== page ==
Poshmark wants to turn individual closets into unique, shared shopping experience

by Linda Hubbard Gulker on January 5, 2012

Poshmark founders

They call it Club 1919. “It” being the totally accidental office space that Menlo Park-based start up Poshmark finds itself in at the corner Menalto and Gilbert in the Willows neighborhood.

“It’s almost as if the space was built for us,” says Tracy Sun, one of the four founders. “Look at all the mirrors and the colors!”

Adds founder and CEO Mannish Chandra: “Our culture is very community-centric and this neighborhood is all about community. Kathleen [Daly, owner of nearby Cafe Zoe] welcomed us with sandwiches and salad!”

Poshmark describes itself as  a mobile fashion marketplace built around real-time social experiences. Posh Parties are themed, real-time shopping events where people gather to shop, share, and sell fashion via their phones. (Hmm, maybe just the way to rid yourself of some unneeded/wanted holiday gifts.)

Poshmark’s free iPhone App can be downloaded. Listings are also free; the company generates revenue by taking 20% of the listing price.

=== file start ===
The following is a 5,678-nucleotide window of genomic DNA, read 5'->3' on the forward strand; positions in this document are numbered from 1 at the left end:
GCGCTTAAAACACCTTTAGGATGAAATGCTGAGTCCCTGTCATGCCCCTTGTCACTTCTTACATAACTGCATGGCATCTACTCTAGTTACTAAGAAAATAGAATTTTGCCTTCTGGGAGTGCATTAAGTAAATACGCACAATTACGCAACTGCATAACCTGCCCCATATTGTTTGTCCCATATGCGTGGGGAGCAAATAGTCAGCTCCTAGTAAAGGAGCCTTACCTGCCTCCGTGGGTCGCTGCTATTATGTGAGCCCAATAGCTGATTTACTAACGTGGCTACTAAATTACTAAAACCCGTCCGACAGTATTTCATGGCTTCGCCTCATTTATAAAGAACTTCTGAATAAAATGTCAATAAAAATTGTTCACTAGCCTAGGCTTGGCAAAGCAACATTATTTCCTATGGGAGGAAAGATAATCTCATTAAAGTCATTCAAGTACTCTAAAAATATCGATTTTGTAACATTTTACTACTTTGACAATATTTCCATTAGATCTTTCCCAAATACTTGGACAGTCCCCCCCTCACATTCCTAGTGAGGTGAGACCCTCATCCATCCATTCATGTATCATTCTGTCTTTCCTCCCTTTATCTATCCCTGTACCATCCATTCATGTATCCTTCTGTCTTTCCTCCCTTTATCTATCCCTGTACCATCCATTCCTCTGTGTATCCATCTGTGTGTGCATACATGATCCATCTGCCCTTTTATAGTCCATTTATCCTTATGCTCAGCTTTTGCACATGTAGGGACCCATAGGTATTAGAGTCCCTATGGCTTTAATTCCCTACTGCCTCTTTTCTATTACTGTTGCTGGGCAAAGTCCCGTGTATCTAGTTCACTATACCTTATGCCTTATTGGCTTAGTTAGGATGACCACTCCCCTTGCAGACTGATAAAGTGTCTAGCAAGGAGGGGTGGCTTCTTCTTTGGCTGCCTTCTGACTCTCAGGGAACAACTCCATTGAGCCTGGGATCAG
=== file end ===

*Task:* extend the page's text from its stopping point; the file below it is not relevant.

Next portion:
“Every three years, nearly one trillion dollars is spent on fashion items that then sit in our closets,” said Manish. “We created Poshmark so that anyone can easily convert their closet into a stylish boutique.

“Fashion is one of those things that’s 24/7. We offer a continuing supply of inventory built around a social architecture. Women find other women like themselves, who have their style and wear their size. In that regard, it’s more like a social networking app than an e-commerce app.”

By participating in a Posh Party, women can also get real-time guidance from each other. “It’s almost like curation, but the women are curating together,” said Manish. “We want to make it fun, almost like a sport.”

Poshmark was founded in early 2011 and officially launched at the beginning of December. The four founders are Manish (standing right), Gautam Golwala (seated left), Chetan Pungaliya (standing left) — all formerly of Kaboodle — and Tracy, who has a fashion industry background. The company secured $3.5 million in Series A financing, led by the Mayfield Fund, with participation from previous Kaboodle investors Kanwal Rekhi through Inventus Capital, Jeff Clavier through SoftTechVC, and Ron Conway through SV Angel.

Photo by Scott R. Kline

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